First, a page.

Recommendations for the use of long-term experience sampling in bipolar disorder care: a qualitative study of patient and clinician experiences

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Abstract

BACKGROUND: Self-monitoring has been shown to improve the self-management and treatment of patients with bipolar disorder. However, current self-monitoring methods are limited to once-daily retrospectively assessed mood, which may not suit the rapid mood fluctuations in bipolar disorder. The experience sampling method (ESM), which assesses mood in real-time several times a day, may overcome these limitations. This study set out to assess the experiences of patients and clinicians with the addition of ESM monitoring, real-time alerts, and personalized feedback to clinical care. Participants were twenty patients with bipolar disorder type I/II and their clinicians. For four months, patients completed five ESM assessments per day on mood, symptoms, and activities. Weekly symptom questionnaires alerted patients and clinicians to potential episodes. After the monitoring, a personalized feedback report based on the patient's data was discussed between patient and clinician. Three months later, patient and clinician were both interviewed.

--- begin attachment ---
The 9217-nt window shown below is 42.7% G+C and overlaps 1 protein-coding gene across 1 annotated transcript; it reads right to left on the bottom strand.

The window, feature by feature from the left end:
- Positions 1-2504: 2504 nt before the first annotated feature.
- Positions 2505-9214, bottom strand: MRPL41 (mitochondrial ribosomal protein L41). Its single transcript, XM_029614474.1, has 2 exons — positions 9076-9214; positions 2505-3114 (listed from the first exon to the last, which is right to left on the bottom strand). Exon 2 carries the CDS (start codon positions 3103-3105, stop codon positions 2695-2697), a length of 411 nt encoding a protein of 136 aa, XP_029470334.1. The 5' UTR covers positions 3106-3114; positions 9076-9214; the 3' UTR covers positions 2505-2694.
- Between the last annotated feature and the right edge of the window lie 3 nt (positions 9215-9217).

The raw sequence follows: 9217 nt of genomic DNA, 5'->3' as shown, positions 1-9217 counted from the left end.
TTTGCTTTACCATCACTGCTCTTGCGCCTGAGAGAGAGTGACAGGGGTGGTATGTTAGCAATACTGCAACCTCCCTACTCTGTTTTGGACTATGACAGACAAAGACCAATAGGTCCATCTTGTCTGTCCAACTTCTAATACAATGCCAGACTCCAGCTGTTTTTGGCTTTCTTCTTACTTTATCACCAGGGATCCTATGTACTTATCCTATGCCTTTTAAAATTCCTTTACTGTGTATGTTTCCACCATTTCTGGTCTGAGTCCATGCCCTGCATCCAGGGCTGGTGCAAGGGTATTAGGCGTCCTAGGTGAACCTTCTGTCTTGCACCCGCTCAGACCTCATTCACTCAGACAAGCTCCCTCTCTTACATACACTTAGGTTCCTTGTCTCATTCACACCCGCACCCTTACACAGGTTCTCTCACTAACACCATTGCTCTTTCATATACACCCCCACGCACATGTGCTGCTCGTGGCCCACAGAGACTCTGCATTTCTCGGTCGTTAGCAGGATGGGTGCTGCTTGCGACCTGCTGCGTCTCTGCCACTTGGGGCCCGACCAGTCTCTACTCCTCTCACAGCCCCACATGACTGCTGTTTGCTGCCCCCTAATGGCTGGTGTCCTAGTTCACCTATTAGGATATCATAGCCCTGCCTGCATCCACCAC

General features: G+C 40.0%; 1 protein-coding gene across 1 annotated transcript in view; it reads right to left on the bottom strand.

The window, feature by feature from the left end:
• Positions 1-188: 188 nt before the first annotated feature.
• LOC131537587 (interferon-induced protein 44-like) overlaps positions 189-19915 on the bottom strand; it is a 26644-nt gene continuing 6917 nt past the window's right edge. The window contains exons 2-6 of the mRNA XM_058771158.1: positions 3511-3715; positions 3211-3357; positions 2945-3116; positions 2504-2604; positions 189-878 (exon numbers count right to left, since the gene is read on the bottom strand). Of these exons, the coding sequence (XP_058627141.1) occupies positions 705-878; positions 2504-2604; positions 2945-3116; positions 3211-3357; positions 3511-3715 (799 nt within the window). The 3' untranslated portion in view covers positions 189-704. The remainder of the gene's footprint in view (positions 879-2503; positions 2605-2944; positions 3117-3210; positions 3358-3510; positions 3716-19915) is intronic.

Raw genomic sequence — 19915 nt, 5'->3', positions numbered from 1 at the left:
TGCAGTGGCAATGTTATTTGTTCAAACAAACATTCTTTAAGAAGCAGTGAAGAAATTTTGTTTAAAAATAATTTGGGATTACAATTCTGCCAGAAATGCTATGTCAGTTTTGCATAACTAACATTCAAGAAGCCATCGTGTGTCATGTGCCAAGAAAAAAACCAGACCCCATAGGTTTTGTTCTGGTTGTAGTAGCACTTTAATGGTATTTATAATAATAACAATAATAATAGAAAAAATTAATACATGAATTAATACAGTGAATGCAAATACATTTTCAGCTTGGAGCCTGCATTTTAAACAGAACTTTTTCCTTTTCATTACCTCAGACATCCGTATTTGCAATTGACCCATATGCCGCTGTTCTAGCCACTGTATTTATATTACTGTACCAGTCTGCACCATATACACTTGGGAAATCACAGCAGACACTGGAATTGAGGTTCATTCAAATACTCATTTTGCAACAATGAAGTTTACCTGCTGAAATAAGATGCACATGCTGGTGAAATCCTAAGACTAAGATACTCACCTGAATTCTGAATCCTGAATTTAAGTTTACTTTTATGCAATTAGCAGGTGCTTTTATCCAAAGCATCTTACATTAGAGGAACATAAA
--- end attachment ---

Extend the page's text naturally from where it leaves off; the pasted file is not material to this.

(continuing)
RESULTS: Thematic analysis of the transcripts resulted in four themes: perceived effects of the monitoring, alerts, and feedback, and recommendations for implementation of ESM. ESM was perceived as helping patients to cope better with their disorder by increasing awareness, offering new insights, and encouraging life style adjustments. ESM was further believed to facilitate communication between patient and clinician and to lead to new treatment directions. However, high assessment burden and pre-occupation with negative mood and having a disorder were also described. Patients and clinicians advocated for increased personalization and embedding of ESM in care.

CONCLUSIONS: This study demonstrates that long-term ESM monitoring, alerts, and personalized feedback are perceived as beneficial to the treatment and self-management of patients with bipolar disorder. Future research should further test the clinical utility of ESM. Clinically relevant feedback and technology need to be developed to enable personalized integration of ESM in clinical care.

Original languageEnglish
Article number38
Number of pages14
JournalInternational Journal of Bipolar Disorders
Volume8
Issue number1
DOIs
Publication statusPublished - 1-Dec-2020

Keywords

  • Experience sampling method
  • Ecological momentary assessment
  • Bipolar disorder
  • Self-monitoring
  • Implementation
  • Personalized feedback
  • Qualitative research

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